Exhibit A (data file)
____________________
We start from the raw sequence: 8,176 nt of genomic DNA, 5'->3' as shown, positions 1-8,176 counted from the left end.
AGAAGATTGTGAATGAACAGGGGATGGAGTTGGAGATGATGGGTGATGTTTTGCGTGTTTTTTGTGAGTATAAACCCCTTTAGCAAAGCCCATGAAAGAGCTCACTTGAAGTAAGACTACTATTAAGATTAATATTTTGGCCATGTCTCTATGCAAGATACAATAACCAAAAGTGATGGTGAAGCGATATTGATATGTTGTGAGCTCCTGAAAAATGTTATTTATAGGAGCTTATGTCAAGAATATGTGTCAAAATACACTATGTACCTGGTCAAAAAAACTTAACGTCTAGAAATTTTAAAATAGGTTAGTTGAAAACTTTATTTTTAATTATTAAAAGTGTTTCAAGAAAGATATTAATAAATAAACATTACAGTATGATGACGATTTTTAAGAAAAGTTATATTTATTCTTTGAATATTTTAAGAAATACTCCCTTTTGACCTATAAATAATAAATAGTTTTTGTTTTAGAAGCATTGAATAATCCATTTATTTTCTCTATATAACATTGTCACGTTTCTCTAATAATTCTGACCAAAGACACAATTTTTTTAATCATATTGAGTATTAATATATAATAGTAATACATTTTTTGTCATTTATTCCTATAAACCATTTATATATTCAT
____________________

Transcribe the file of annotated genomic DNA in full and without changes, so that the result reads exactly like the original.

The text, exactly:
We start from the raw sequence: 8,176 nt of genomic DNA, 5'->3' as shown, positions 1-8,176 counted from the left end.
AGAAGATTGTGAATGAACAGGGGATGGAGTTGGAGATGATGGGTGATGTTTTGCGTGTTTTTTGTGAGTATAAACCCCTTTAGCAAAGCCCATGAAAGAGCTCACTTGAAGTAAGACTACTATTAAGATTAATATTTTGGCCATGTCTCTATGCAAGATACAATAACCAAAAGTGATGGTGAAGCGATATTGATATGTTGTGAGCTCCTGAAAAATGTTATTTATAGGAGCTTATGTCAAGAATATGTGTCAAAATACACTATGTACCTGGTCAAAAAAACTTAACGTCTAGAAATTTTAAAATAGGTTAGTTGAAAACTTTATTTTTAATTATTAAAAGTGTTTCAAGAAAGATATTAATAAATAAACATTACAGTATGATGACGATTTTTAAGAAAAGTTATATTTATTCTTTGAATATTTTAAGAAATACTCCCTTTTGACCTATAAATAATAAATAGTTTTTGTTTTAGAAGCATTGAATAATCCATTTATTTTCTCTATATAACATTGTCACGTTTCTCTAATAATTCTGACCAAAGACACAATTTTTTTAATCATATTGAGTATTAATATATAATAGTAATACATTTTTTGTCATTTATTCCTATAAACCATTTATATATTCAT